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Quiches, Kugels, and Couscous: My Search for Jewish Cooking in Franceby Joan Nathan
Synopses & Reviews
Salade de Blettes
(MOROCCAN BEET LEAF OR SWISS CHARD SALAD)
Moroccan cooks usually make this tasty salad with Swiss chard, but I have seen it also with beet leaves. Eaten all year round, it is prepared by Moroccans on Rosh Hashanah for their Sephardic Seder, when they say a series of blessings over squash, leeks, dates, pomegranates, black- eyed peas, apples, the head of a fish or a lamb, and Swiss chard and beet greens.
⅓ cup peanut, grapeseed, or vegetable oil
2 bunches of Swiss chard or beet leaves with stems, coarsely chopped (about 1 pound)
4 cloves garlic, minced
Salt to taste
1 teaspoon sweet paprika
1 teaspoon ground cumin
1 teaspoon harissa, or to taste
¼ cup white vinegar or lemon juice
Freshly ground pepper to taste
Heat the oil in a medium skillet. Toss in the garlic, sautéing until just fragrant, then add the chard and cook for a few minutes. Sprinkle on a little salt, the paprika, cumin, and harissa, and cook for another minute, stirring. Pour the vinegar or lemon juice into the pan, and cook for another minute, or until it has begun to evaporate. Season with salt and freshly ground pepper to taste. Serve at room temperature.
Yields 4-6 servings.
Preserved lemons are an indispensable item in my pantry cupboard. I use them all the time and believe they are best made at home. Although I have tasted lemons preserved in water or an equal mix of lemon juice and water, I much prefer them preserved in pure lemon juice. Many people scrape out and discard the pulp when using the lemons, but I often include the preserved pulp. I blend a preserved lemon in with my hummus, sprinkle the rind on grilled fish, and stuff my chicken with a whole lemon, and I dice preserved lemons and mix them into salads, rice dishes, and vegetables. In addition to regular lemons, you can also use Meyer lemons or, as Irene Weil does, even kumquats.
8 lemons (about 1½ pounds)
About ½ cup kosher salt
1 cup fresh lemon juice, plus more if necessary
2 tablespoons olive oil
Cut off the very ends of each lemon. Cut each one lengthwise into quarters, cutting to but not through the opposite end. Sprinkle 2 tablespoons of salt into the cut sides of each lemon. Put the lemons in a large jar (it’s fine if you have to squeeze them in, because they will shrink), and cover completely with lemon juice. Let sit for a day. The next day, if they are not covered with lemon juice, pour a thin film of olive oil over the lemons. This will help keep them sealed while they preserve. Put the jar in the refrigerator and allow to cure for 2 to 3 weeks. Before using, scrape off the pulp if desired.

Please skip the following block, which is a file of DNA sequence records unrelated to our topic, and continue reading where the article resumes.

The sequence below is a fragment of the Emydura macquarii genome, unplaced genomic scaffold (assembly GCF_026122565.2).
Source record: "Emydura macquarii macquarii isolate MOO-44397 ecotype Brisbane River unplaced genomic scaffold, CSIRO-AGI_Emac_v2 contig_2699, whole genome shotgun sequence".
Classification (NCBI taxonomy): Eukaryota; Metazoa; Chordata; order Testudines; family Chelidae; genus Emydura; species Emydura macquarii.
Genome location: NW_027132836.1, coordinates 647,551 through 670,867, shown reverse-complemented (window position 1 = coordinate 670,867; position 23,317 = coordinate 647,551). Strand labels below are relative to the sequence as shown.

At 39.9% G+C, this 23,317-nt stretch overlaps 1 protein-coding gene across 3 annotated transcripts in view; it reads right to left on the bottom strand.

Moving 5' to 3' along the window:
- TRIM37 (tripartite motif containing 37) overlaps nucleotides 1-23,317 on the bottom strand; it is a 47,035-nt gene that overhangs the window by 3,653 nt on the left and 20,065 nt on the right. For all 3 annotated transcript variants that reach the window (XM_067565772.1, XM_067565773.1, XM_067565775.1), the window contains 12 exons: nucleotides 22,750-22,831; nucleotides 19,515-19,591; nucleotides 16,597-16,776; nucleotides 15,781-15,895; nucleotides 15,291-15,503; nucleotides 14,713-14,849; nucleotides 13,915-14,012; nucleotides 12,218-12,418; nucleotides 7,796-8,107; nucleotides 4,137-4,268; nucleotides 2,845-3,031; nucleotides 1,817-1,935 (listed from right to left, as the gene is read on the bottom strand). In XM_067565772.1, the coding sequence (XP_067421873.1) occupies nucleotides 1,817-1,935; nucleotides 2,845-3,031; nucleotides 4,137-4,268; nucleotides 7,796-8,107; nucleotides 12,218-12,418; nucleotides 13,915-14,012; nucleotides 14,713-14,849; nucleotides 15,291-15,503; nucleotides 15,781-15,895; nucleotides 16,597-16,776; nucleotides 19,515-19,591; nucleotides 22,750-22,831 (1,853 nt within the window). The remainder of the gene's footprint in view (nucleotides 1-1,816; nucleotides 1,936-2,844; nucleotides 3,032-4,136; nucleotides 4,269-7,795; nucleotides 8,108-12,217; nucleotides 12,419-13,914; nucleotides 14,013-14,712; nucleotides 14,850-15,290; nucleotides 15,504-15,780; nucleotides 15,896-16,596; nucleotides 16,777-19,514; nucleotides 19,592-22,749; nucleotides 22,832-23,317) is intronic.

Yield: 8 Preserved Lemons
Moroccan Chicken with Olives and Preserved Lemons
When Celine Bénitah cooks this dish, she blanches the olives for a minute to get rid of the bitterness, a step that I never bother with. If you keep the pits in, just warn your guests in order to avoid any broken teeth Céline also uses the marvelous Moroccan spice mixture ras el hanout, which includes, among thirty other spices, cinnamon, cumin, cardamom, cloves, and paprika. You can find it at Middle Eastern markets or through the Internet
What is Jewish cooking in France? In a journey that was a labor of love, Joan Nathan traveled the country to discover the answer and, along the way, unearthed a treasure trove of recipes and the often moving stories behind them.
Nathan takes us into kitchens in Paris, Alsace, and the Loire Valley; she visits the bustling Belleville market in Little Tunis in Paris; she breaks bread with Jewish families around the observation of the Sabbath and the celebration of special holidays. All across France, she finds that Jewish cooking is more alive than ever: traditional dishes are honored, yet have acquired a certain French finesse. And completing the circle of influences: following Algerian independence, there has been a huge wave of Jewish immigrants from North Africa, whose stuffed brik and couscous, eggplant dishes and tagines—as well as their hot flavors and Sephardic elegance—have infiltrated contemporary French cooking.
All that Joan Nathan has tasted and absorbed is here in this extraordinary book, rich in a history that dates back 2,000 years and alive with the personal stories of Jewish people in France today.
About the Author
Joan Nathan was born in Providence, Rhode Island. She graduated from the University of Michigan with a master’s degree in French literature and earned a master’s in public administration from Harvard University. For three years she lived in Israel, where she worked for Mayor Teddy Kollek of Jerusalem. In 1974, working for Mayor Abraham Beame in New York, she cofounded the Ninth Avenue Food Festival. Ms. Nathan is a frequent contributor to The New York Times and other publications. She is the author of numerous books including Jewish Cooking in America and The New American Cooking, both of which won the James Beard Award and the IACP Award. She was the host of the nationally syndicated PBS television series Jewish Cooking in America with Joan Nathan, based on the book. The mother of three grown children, Ms. Nathan lives in Washington, D.C., and on Martha’s Vineyard with her husband, Allan Gerson.
Table of Contents
Appetizers — Soups — Salads — Breads, both sacred and secular — Fish — Chicken, duck, and goose — Beef, veal, and lamb — Quiches, kugels, omelets, and savory souffl
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